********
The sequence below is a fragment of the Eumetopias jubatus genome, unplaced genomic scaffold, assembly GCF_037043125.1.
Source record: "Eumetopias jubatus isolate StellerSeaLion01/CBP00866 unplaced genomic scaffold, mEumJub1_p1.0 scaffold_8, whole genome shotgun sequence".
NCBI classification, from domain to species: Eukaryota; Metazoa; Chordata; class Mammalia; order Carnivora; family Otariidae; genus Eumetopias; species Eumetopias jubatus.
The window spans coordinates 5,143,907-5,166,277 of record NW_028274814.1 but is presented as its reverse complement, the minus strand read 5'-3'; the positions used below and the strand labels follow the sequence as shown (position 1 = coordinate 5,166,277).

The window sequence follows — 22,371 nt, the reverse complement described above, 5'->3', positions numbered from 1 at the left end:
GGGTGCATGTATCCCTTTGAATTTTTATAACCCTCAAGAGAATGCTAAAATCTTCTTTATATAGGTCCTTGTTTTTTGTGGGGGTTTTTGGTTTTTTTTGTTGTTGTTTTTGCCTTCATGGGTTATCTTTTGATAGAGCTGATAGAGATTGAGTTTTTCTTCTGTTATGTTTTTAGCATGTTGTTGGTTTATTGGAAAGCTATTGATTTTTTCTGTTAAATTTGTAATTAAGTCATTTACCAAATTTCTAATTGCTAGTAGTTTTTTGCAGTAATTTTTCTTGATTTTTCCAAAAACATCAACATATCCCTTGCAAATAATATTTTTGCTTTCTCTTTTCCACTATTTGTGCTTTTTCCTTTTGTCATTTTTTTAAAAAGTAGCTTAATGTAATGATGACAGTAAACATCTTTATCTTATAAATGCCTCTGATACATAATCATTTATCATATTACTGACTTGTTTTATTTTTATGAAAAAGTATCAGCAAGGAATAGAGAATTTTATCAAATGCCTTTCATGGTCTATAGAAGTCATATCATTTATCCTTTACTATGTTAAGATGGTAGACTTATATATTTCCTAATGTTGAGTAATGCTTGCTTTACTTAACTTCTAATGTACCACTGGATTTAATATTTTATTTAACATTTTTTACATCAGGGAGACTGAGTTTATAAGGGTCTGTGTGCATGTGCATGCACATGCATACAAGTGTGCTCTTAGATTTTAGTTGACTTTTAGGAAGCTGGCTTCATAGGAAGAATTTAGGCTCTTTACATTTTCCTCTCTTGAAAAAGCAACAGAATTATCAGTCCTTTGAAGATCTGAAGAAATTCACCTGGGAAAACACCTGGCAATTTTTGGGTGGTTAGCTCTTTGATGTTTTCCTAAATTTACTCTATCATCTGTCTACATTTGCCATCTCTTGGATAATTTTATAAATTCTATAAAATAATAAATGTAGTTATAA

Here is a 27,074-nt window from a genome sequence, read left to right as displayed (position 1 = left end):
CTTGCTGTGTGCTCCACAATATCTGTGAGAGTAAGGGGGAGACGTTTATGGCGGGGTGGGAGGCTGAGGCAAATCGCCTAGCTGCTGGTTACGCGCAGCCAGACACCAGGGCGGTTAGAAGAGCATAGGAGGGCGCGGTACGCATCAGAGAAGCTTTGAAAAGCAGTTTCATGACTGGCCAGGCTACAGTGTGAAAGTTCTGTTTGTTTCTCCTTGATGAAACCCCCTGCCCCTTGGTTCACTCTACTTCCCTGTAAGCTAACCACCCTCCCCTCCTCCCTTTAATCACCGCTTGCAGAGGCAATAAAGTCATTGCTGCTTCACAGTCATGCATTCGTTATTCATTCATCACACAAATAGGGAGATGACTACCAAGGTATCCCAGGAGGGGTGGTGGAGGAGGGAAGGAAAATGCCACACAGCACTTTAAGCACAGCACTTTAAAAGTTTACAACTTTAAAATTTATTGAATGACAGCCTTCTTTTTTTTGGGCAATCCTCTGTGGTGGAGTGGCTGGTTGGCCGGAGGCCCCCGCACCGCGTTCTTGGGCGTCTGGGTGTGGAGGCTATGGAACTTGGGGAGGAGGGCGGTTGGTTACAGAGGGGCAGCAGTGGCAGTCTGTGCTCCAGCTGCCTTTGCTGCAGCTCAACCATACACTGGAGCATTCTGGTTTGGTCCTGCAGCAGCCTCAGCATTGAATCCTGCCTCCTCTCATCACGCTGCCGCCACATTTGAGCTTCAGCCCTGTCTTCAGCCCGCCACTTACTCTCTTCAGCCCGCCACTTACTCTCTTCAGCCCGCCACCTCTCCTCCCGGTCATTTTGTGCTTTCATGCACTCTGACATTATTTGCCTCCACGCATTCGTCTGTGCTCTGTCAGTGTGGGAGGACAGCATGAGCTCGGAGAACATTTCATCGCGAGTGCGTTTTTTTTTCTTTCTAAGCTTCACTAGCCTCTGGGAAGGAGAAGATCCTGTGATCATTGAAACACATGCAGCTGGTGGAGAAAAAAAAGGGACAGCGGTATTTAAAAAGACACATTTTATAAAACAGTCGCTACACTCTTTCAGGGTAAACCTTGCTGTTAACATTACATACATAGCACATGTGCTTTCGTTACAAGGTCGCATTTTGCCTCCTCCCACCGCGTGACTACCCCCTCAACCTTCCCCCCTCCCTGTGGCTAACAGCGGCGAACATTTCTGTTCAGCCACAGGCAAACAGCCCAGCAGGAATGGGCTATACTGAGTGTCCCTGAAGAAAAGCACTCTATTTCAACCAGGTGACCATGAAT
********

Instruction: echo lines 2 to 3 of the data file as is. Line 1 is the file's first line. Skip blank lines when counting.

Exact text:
Source record: "Eumetopias jubatus isolate StellerSeaLion01/CBP00866 unplaced genomic scaffold, mEumJub1_p1.0 scaffold_8, whole genome shotgun sequence".
NCBI classification, from domain to species: Eukaryota; Metazoa; Chordata; class Mammalia; order Carnivora; family Otariidae; genus Eumetopias; species Eumetopias jubatus.